5. That childless woman and her partner could be having relationship issues. Serious issues. She may cry in bed every night because they’re fighting all the time. She’s finding out that the love she’d felt for him all those years is simply vanishing away. Their relationship changed, and she might not feel it’s the right moment to bring an addition into the family. How would you expect her to tell you all that while holding her drink? How would you respond to that anyway?
6. That childless woman simply doesn’t want to be a mother. Period. She feels complete, whole, with or without a partner, with or without a baby. And this is her right to feel like that. She doesn’t have to explain to you why she is doing just great without a child, why she is so happy with her choice. And even if she does tell you why, don’t throw that “you may regret it someday” cliché phrase at her. Ever. If she does regret it someday, it’s her decision only, and that has nothing to do with you. If you are not her partner/husband, you shouldn’t even bring this up. So again, why do you care?
This list can go on and on. There are a lot more reasons behind a woman’s choice (or “fate”) of not having children, and we have nothing to do with them. The bottom line is: it’s none of our business what a woman does to her body.
On a personal note, some of my closest friends know the reasons why I don’t have children. I don’t mind talking about it with people I trust and care about, but at the same time, I don’t feel like putting that on a billboard. I don’t have to expose myself to people just so their little curiosity fades away. Again, it’s none of anybody’s business but mine.
And this whole conversation here is also valid for women who have chosen to have a certain number of kids. For those who have had one, for example, like my mother, who has heard her whole life how she’d regret having just one. Or for women who chose to have more and have decided to stop having them. In short, we shouldn’t be asking. Period.
And that is also valid for anyone who has made any major decision in life, like not getting married too. There are many reasons behind our choices, and we simply don’t have to settle by answering what doesn’t need to be answered.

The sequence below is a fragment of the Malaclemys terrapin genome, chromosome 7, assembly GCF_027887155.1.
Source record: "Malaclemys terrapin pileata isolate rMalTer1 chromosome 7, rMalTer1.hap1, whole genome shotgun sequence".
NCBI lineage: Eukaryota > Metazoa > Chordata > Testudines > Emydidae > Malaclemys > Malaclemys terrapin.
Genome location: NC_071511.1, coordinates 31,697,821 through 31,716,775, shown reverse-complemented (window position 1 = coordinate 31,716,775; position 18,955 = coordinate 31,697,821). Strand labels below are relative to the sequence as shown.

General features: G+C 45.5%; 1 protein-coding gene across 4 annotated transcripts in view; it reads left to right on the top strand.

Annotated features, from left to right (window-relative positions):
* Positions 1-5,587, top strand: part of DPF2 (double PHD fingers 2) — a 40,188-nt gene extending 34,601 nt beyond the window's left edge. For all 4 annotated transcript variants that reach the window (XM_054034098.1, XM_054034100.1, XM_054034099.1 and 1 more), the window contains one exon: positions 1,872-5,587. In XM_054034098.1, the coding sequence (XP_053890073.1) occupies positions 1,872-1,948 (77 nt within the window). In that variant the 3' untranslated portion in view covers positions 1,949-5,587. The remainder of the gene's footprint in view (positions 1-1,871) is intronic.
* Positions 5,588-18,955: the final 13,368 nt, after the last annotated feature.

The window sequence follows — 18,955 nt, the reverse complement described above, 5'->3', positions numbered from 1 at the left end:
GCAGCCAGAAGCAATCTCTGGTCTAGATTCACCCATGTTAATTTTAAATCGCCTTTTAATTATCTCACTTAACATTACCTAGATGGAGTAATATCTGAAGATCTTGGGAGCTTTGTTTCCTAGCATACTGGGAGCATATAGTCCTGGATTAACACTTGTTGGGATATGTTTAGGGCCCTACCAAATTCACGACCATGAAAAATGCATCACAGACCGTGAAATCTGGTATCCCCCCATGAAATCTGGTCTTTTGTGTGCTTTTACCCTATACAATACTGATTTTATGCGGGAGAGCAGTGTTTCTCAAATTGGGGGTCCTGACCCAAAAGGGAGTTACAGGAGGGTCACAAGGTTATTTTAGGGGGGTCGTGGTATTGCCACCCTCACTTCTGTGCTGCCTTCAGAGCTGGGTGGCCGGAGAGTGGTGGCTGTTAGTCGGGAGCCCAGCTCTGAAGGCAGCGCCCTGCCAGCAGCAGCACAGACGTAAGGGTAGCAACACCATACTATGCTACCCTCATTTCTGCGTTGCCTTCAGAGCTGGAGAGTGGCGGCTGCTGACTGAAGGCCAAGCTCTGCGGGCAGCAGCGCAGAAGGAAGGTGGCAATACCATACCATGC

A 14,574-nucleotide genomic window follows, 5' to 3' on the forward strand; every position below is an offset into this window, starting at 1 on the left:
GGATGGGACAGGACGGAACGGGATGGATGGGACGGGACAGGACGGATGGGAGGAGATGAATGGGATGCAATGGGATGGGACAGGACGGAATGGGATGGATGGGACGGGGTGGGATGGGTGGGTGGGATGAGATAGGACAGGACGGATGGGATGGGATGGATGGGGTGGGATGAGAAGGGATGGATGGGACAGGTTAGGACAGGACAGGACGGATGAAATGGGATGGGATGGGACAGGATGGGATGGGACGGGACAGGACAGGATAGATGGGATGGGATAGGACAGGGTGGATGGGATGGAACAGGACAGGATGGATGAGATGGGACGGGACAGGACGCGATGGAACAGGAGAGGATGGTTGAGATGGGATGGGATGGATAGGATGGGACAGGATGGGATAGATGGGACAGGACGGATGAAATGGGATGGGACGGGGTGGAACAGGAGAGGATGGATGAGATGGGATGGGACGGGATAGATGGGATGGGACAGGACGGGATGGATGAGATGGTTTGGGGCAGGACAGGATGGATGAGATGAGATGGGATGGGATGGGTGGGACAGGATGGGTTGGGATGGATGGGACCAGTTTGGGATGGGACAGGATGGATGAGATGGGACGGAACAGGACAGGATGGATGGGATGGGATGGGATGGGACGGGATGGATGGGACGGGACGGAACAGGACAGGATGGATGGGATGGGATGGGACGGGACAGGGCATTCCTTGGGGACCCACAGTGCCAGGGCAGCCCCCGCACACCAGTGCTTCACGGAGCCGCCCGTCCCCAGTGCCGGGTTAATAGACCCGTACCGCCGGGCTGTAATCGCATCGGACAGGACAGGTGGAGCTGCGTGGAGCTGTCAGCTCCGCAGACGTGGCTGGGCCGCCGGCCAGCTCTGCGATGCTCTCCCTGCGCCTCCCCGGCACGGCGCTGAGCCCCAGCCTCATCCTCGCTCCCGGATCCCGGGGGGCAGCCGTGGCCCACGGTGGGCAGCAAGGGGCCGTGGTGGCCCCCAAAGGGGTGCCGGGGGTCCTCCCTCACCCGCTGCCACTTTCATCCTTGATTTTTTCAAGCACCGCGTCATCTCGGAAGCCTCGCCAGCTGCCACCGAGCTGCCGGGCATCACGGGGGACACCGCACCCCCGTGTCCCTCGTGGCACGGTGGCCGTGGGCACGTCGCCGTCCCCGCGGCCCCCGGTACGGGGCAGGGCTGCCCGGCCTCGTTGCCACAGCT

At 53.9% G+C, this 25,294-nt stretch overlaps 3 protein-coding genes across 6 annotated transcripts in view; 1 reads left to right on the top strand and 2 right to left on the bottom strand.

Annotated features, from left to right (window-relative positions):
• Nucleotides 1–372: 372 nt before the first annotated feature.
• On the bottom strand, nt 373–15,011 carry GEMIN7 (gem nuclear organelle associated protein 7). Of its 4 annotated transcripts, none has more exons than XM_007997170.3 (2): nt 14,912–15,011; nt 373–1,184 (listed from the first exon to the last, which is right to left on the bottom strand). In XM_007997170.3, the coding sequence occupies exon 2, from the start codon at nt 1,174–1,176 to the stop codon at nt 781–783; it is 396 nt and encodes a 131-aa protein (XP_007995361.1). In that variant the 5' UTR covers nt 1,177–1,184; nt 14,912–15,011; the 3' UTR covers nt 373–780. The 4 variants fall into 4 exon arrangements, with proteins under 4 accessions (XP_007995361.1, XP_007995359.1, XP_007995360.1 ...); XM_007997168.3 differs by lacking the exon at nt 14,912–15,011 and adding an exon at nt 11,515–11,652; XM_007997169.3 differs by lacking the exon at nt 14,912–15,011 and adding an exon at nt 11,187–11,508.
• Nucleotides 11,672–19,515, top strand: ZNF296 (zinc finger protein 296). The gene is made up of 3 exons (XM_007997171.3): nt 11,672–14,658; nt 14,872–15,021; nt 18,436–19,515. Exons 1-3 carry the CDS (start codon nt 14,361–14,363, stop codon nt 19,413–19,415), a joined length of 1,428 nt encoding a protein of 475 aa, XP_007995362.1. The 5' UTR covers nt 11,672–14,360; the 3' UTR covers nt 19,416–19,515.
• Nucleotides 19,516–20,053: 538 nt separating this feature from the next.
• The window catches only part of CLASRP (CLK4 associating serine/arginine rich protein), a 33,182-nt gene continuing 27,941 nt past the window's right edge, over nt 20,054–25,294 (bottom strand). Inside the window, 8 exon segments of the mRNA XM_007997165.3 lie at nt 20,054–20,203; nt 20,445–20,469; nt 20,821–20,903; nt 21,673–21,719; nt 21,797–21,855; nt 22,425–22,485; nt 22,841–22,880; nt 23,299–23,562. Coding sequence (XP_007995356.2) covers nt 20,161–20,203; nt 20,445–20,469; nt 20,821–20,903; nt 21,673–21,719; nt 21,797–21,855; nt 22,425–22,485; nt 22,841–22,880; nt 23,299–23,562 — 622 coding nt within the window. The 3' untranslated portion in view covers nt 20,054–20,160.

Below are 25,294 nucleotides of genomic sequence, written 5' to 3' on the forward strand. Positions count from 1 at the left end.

So please, dear ladies (and dear gentlemen, too!), when asked “that” question, don’t be embarrassed to say, “Sorry, it’s personal. I’d rather not talk about it.” I have shifted from explaining to simply saying that. Boundaries. Unfortunately, they are more than needed now since times have changed.
Having a child is such a personal and intimate process. It’s a decision that comes from your heart, and nobody else should be part of that but you and your partner. So remember that you don’t have to explain or find a common ground between you and the asker. Or they won’t ever stop.
“Oh, you’ll be happier with children.”
“You’ll never know what true love is until you’ve had a child.”
“There is never a perfect timing for having children, so just have them anyway.”
“Having just one child is kind of selfish. He/she needs a sibling.”
Sound familiar, childless women/men?
So, for everyone who has asked personal questions (and that includes me in the past too): it’s okay that you’ve asked them. We have all done it. I just ask you to be mindful moving forward. Trust me, if that woman you know or just met wants to let you know when or if she will have children, she will be glad to tell you. You won’t need to ask. But if she is silent and never mentions anything about it, please don’t bring it up.
Also, understand that we all have different life missions. There are plenty of families growing, and there are plenty not growing—and that is okay. It’s all balancing out in this perfect world.
And you, dear childless woman, please don’t feel like you need to explain in order to fit in. You have your place in this world, no matter what people tell you. You’ve come here with a mission, whatever it is. But ultimately, you came here to be yourself first, before being a mother.
If you decide to become a mother someday, that would be a delightful experience, because you’ll already know yourself before meeting your new “soulmate” who will fill your heart with joy. But if you don’t become one, you should still be happy and live through the power of your choices.
So please, be proud to be just as you are, with or without children.